Although different wines should be served at different temperatures, all wines should be stored at the same constant temperature which is about 13°C (55°F). Unless you can afford an expensive wine storage cooler it’s probably unrealistic in this country to store wine at home. The sensible solution is probably to buy wine when you need it then stick it in the fridge before the bottle is opened. Then let the bottle rest in an ice-bucket containing water (and some ice if necessary) at roughly the right temperature. You can help white wine by serving it in cold glasses, but not so cold that your guests drop them in shock.


Glass Conscious

Madison red wine glass (L) and Champagne flute from Ocean.

At a push, you could probably drink wine out of a plastic mug, but you’d lose most of the aroma and a good deal of the pleasure. Wine always tastes best out of a well-designed glass but they come in a bewildering variety of shapes and sizes. The distinguished Austrian firm of Riedel (REE-dull) was established in the same year that Mozart was born and it has revolutionized glassware by customizing the shape of wine glasses to a particular type of wine. There’s a range of glasses for Cabernet Sauvignon, another type for Shiraz, another for Riesling and so on. Wine expert Robert Parker considers them the finest available. “The effect of these glasses on fine wine is profound,” he writes, “I cannot emphasize enough what a difference they make.” But quality doesn’t come cheap. Even one of Riedel’s cheapest glasses can set you back 2,000 baht. And that’s just for one of them. Needless to say, these are products for wine professionals and top-class restaurants. Most of us usually have to settle for something a little more modest.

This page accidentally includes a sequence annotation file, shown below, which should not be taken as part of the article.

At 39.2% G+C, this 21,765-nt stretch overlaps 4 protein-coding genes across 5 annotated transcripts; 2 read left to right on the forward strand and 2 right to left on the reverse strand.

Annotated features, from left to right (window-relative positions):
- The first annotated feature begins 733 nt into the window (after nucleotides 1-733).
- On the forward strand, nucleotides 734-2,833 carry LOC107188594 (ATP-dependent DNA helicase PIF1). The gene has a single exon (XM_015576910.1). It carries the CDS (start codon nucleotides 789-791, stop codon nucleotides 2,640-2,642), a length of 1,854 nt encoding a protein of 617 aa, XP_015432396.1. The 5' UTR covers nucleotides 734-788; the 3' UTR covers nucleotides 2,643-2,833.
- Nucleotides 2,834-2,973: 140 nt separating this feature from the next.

Even so, if you enjoy a variety of different wines you really need three or four different types of glass: (1) a medium-sized one for everyday plonk, (2) a larger one for quality wines, and (3) a tall one for sparkling wines. You can safely forget about serving white wine in a smaller glass, for a decently designed glass will do for both red and white. If you drink Sherry a small copita is a useful addition.

There are four main issues to consider: shape, comfort, transparency and size. You may also be concerned about price, so don’t buy glasses that you can’t afford to break. A tulip-shaped glass is best, because it concentrates the aroma near the rim. The glass should be well-balanced and not uncomfortably heavy, with a thin stem. The rim should be wide enough to get your nose inside. A plain, transparent glass is best because any form of colour or decoration is distracting. As to size, it rather depends on the quality of the wine. Regardless of size, I’d recommend the glasses produced by the Thai company Ocean Glass. It produces an extensive range of wine glasses which are good value and widely available.

For ordinary table wine the Ocean Duchess range is fine. The 255ml (9oz) red wine glass is 19cm (7.50 in) high and a pack of two is about 325 baht. If you crave something a bit more classy and money is no object, you might be interested in Ocean’s superb range of Lucaris crystal glasses, some of which are varietal specific.

Quality wines require larger glasses because you need to swirl the wine around to release the complex aroma. This is why the glass shouldn’t be more than about a third full. The Ocean 425ml (15oz) Madison red wine glass is a large elegant design standing at 22cm (8.6 in). I always use this for wine tasting and a pack of two costs around 325 baht. If you prefer something a little cheaper and more compact, Ocean’s Lexington range might meet your needs.